(6) ” Aggrieved person” is defined in clause (a) of section 2 of the Act. The same reads as under:-

” aggrieved person” means any woman who is , or has been, in a domestic relationship with the respondent and who alleges to have been subjected to any act of domestic violence by the respondent.;

(7) In the above circumstances, having gone through the definition of ” aggrieved person” 6

given in clause (a) of section 2, and that of “domestic relationship” and ” shared household”, quoted above, this court comes to the conclusion that the aunt (BUA), and her nephew can not be said to be the persons living together in a shared household, under the domestic relationship. That being so, the appellate court has committed no illegality in allowing the appeal, and setting aside the order passed by the Magistrate in favour of the petitioner.

(8) Accordingly, this petition filed under section 482 of Cr.P.C., is dismissed.

(Prafulla C. Pant, J.)




Categories: DV Judgements
  1. rajat
    February 4, 2012 at 9:22 am

    In any DV case, the poor husband is treated like a “Bakra”. At each and every step each and everyone tries to extort the money. Each and every one also includes the judiciary. In a case in Delhi, the judge is freightening the husband and no stone is left unturned to achieve the malafide objectives. Mediator who are entrusted with the job of compromising the families with an objective of settlement of the couples if possible asked the husband as to how much he would like to give it to wife who has already abused the law in filing false cases against him and his entire family whether residing or not with the couple is immaterial. The husband had the courage of saying “not even a single penny” and then starts getting threatening from mediator and the judicial system. Mediator and the judicial system makes a statement that whether husband has done anything or not or even if he and his family himself has been subjected to mental torture by wife has no locus standii in the case and he has to shell out the money in any case. Husbands are continuously subjected to mental torture even by the judicial system. “Jiasey hee koi ladki CAW cell ya Police Station jaati hai it becomes an occassion of celebration by all that ek aur bakra mil jayega!!!!!!!!!!!”. It is worthwhile to say that they (all stakeholders incl CAW cell, police Station, JudicaRY, Law makers pretending to care about girls) do not have any sympathy with the girl but are more attentive to that it has become their source of earning nahin to kya yeh Act rampant abuse ke liye banaaya jaata aur amendment ke liye bhi nahin consider karte despite Supreme Court calling this Act as “Legal Terrorism” or “Draconian Law”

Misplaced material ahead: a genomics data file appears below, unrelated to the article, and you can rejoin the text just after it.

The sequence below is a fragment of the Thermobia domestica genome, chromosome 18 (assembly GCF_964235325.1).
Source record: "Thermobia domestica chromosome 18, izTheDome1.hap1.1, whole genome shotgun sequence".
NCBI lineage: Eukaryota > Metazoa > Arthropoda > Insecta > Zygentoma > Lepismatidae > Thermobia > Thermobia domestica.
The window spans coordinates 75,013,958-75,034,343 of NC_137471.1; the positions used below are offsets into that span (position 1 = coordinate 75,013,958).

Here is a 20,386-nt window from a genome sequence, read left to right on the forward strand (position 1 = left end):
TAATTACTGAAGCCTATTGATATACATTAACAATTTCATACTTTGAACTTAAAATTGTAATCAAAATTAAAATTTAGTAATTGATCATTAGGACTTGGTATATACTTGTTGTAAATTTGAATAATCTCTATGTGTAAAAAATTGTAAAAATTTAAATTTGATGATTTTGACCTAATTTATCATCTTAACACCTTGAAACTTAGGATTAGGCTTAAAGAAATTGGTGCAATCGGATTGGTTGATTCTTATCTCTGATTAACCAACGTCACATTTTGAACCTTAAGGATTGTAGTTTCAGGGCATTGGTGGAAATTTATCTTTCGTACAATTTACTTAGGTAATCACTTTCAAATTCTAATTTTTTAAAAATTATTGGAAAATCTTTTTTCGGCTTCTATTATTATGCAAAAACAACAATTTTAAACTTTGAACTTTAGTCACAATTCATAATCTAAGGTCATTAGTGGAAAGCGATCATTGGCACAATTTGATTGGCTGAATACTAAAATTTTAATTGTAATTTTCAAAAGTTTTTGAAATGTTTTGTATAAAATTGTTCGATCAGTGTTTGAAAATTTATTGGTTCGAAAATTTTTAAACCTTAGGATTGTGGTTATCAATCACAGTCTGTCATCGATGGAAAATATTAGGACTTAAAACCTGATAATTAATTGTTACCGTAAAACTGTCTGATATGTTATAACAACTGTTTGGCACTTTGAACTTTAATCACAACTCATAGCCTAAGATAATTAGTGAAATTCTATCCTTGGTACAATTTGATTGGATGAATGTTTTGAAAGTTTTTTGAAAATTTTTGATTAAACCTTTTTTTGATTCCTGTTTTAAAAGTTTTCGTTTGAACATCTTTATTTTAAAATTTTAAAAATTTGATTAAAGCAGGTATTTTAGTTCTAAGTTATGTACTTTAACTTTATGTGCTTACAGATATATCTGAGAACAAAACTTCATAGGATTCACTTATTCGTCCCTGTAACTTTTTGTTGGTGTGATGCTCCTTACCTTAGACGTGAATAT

2. rajat
    February 4, 2012 at 9:41 am

    Any Film Producer who want to get film produced on real life story depicting rampant abuse of DV Act, Dowry Act etc. These are burning issues and need sensitization in the society.

  3. J.M. Markandey
    March 1, 2012 at 10:15 am

    The wayward girls & their (so called) family members, today are blackmailing innocent & good boys & their families for extorting money. And there are some Lawyers, who are also supposed to protect innocents, have become “Supari Takers” & are guiding such criminals only to receive their share of flesh. By doing so they forget that some day some one like these wolves would eat his own flesh.
    The law makers should not remain as mute observers-They must act & act very fast to check this crime happen & make the Laws which will severely punish such criminals who are making mockery of the Laws that are framed to protect the real helpless & hapless girls. They also should be aware of the fact that some day they also can fall prey to such criminals who would tear apart his own family fabric.
    No doubt the Justice Does prevail but it takes years & the Boys get old & their planning of life gets shattered. And the Girls derive sadistic pleasure in spoiling the lives of the Boys & their Families. For God’s sake wake up & prevent the criminals to rend the fabric of Indian Society.